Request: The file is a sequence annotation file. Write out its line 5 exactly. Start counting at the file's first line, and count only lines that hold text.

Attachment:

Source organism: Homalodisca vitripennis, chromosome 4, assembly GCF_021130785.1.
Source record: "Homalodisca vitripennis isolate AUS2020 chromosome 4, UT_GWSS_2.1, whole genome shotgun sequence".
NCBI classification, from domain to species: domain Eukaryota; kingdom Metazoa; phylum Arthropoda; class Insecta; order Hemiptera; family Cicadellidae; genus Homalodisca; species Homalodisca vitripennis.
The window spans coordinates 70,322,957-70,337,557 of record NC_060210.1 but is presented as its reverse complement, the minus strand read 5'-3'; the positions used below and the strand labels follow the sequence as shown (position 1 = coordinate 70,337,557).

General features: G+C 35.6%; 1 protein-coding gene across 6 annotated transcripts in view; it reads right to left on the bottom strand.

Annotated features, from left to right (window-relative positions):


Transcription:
General features: G+C 35.6%; 1 protein-coding gene across 6 annotated transcripts in view; it reads right to left on the bottom strand.